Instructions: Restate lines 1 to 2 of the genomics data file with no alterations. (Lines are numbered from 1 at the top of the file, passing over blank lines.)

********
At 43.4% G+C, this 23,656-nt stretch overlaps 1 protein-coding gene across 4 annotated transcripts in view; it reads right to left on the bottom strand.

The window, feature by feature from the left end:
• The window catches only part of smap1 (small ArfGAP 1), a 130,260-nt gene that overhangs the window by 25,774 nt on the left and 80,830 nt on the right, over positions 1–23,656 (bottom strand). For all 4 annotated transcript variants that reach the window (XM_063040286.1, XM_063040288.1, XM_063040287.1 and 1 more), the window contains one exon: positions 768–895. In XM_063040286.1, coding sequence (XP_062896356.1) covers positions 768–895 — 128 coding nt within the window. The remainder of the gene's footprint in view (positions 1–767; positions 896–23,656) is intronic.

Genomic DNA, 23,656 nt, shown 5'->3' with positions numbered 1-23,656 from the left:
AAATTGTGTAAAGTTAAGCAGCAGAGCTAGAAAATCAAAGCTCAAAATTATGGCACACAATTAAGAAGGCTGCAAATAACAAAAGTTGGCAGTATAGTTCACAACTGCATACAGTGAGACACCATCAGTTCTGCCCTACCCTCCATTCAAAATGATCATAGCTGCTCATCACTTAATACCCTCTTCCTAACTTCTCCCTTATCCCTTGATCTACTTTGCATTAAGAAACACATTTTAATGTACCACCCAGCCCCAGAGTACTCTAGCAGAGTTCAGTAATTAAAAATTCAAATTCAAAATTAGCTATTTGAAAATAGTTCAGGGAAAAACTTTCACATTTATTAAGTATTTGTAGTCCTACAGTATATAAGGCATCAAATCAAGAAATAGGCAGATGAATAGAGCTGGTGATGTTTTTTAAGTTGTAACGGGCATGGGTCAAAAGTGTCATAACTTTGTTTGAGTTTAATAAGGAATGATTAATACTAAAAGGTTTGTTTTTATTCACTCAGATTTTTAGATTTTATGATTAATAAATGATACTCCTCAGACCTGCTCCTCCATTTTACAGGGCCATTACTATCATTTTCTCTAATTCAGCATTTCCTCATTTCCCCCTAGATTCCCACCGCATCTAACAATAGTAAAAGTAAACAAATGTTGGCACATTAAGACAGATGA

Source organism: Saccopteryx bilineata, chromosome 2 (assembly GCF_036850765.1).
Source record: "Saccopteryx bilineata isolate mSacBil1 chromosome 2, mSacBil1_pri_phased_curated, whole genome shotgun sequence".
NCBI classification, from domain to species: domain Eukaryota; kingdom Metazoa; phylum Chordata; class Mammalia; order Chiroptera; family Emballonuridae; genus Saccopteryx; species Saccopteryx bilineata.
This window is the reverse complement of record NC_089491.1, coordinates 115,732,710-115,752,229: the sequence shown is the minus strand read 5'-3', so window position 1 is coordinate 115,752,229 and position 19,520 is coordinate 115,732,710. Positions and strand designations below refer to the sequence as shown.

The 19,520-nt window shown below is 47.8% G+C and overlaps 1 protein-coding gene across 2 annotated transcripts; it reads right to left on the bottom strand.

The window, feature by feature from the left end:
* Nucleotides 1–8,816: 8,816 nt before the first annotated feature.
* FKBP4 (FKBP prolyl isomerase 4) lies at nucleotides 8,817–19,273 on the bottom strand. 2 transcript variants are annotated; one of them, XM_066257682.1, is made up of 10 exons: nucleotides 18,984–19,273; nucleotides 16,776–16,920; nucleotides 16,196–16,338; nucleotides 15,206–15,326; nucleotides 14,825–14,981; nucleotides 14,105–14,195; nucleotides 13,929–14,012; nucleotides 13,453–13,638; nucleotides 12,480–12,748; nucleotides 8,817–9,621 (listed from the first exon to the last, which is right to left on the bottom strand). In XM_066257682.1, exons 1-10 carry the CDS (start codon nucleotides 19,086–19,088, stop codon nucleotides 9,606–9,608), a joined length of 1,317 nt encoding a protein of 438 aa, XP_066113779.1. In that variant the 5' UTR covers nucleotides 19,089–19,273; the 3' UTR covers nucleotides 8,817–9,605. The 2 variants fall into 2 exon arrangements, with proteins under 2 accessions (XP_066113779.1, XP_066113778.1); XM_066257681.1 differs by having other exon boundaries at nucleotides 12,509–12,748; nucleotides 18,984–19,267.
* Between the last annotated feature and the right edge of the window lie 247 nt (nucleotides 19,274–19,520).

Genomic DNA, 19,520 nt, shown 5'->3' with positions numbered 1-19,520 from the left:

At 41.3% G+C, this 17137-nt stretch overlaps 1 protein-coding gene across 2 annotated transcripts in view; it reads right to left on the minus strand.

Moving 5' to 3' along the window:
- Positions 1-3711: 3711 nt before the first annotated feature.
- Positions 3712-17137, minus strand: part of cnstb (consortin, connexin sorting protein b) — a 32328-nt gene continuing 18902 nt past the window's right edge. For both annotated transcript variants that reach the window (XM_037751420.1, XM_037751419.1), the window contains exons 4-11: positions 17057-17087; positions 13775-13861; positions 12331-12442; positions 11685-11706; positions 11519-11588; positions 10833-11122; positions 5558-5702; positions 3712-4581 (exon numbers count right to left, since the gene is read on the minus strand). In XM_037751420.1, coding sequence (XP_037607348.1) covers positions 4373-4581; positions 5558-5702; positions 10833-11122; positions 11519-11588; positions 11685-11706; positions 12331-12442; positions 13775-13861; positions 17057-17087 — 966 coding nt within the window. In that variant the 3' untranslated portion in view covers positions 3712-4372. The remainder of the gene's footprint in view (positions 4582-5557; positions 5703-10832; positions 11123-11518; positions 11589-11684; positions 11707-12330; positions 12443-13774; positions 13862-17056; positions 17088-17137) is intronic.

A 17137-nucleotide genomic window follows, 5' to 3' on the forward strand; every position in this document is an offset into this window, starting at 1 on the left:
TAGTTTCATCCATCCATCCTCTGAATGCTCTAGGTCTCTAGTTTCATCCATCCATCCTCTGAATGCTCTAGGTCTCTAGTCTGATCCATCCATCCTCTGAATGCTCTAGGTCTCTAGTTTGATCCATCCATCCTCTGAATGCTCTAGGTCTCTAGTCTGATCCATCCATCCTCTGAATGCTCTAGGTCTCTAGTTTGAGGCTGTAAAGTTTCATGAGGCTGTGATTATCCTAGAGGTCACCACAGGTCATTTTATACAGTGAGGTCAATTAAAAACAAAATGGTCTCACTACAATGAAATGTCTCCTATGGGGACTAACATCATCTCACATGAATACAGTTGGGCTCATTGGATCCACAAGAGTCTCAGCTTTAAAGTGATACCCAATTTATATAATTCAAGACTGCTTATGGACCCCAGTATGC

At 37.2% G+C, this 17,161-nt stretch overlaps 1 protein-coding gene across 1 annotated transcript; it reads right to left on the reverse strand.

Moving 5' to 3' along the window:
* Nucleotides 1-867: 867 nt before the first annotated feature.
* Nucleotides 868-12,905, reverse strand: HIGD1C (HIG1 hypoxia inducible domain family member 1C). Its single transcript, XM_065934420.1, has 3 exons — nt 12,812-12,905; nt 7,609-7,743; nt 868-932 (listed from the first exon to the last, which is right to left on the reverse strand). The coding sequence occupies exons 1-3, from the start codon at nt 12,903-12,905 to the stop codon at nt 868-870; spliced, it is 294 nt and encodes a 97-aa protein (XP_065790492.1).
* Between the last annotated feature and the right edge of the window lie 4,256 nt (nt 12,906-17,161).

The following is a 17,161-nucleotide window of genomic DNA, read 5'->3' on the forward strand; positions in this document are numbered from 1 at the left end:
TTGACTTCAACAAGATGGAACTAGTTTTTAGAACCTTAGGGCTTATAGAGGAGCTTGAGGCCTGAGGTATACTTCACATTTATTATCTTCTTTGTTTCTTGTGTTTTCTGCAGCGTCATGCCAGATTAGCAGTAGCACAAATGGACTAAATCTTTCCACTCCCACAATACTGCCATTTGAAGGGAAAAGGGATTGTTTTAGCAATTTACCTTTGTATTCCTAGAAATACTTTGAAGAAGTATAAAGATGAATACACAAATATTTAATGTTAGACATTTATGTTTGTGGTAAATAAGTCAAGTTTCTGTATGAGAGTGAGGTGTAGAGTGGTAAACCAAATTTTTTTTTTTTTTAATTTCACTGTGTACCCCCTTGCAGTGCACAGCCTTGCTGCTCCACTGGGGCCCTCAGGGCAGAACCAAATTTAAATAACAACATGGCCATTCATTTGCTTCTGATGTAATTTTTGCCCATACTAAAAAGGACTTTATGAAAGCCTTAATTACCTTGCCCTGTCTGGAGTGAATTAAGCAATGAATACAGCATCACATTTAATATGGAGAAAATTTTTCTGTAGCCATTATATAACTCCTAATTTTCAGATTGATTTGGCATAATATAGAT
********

At 43.4% G+C, this 23,656-nt stretch overlaps 1 protein-coding gene across 4 annotated transcripts in view; it reads right to left on the bottom strand.

The window, feature by feature from the left end: